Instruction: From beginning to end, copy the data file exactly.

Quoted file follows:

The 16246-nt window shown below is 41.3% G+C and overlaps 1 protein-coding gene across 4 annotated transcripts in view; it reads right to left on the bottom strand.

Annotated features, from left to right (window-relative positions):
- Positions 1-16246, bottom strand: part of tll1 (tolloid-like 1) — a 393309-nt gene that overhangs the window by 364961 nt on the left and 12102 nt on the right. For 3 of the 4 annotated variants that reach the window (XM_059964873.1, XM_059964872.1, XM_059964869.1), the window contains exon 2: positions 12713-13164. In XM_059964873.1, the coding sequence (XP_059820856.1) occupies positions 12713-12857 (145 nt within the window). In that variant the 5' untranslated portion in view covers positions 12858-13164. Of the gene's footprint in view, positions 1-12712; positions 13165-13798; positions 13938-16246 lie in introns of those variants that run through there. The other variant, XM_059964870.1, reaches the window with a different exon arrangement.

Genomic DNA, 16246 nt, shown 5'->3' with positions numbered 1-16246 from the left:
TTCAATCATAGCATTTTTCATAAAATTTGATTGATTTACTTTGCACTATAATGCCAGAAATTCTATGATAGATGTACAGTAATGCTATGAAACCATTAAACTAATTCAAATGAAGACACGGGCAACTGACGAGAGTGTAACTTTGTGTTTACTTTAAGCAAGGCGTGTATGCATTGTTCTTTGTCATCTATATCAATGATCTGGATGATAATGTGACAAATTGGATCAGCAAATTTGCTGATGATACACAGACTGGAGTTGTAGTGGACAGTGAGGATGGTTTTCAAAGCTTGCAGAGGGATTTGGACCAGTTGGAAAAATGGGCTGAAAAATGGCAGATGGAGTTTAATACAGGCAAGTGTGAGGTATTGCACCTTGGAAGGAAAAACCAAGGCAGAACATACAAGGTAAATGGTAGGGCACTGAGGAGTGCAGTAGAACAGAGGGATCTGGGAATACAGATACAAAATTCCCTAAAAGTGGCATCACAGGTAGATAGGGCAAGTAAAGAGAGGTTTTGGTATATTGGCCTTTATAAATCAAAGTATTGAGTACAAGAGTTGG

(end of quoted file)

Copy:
The 16246-nt window shown below is 41.3% G+C and overlaps 1 protein-coding gene across 4 annotated transcripts in view; it reads right to left on the bottom strand.

Annotated features, from left to right (window-relative positions):
- Positions 1-16246, bottom strand: part of tll1 (tolloid-like 1) — a 393309-nt gene that overhangs the window by 364961 nt on the left and 12102 nt on the right. For 3 of the 4 annotated variants that reach the window (XM_059964873.1, XM_059964872.1, XM_059964869.1), the window contains exon 2: positions 12713-13164. In XM_059964873.1, the coding sequence (XP_059820856.1) occupies positions 12713-12857 (145 nt within the window). In that variant the 5' untranslated portion in view covers positions 12858-13164. Of the gene's footprint in view, positions 1-12712; positions 13165-13798; positions 13938-16246 lie in introns of those variants that run through there. The other variant, XM_059964870.1, reaches the window with a different exon arrangement.

Genomic DNA, 16246 nt, shown 5'->3' with positions numbered 1-16246 from the left:
TTCAATCATAGCATTTTTCATAAAATTTGATTGATTTACTTTGCACTATAATGCCAGAAATTCTATGATAGATGTACAGTAATGCTATGAAACCATTAAACTAATTCAAATGAAGACACGGGCAACTGACGAGAGTGTAACTTTGTGTTTACTTTAAGCAAGGCGTGTATGCATTGTTCTTTGTCATCTATATCAATGATCTGGATGATAATGTGACAAATTGGATCAGCAAATTTGCTGATGATACACAGACTGGAGTTGTAGTGGACAGTGAGGATGGTTTTCAAAGCTTGCAGAGGGATTTGGACCAGTTGGAAAAATGGGCTGAAAAATGGCAGATGGAGTTTAATACAGGCAAGTGTGAGGTATTGCACCTTGGAAGGAAAAACCAAGGCAGAACATACAAGGTAAATGGTAGGGCACTGAGGAGTGCAGTAGAACAGAGGGATCTGGGAATACAGATACAAAATTCCCTAAAAGTGGCATCACAGGTAGATAGGGCAAGTAAAGAGAGGTTTTGGTATATTGGCCTTTATAAATCAAAGTATTGAGTACAAGAGTTGG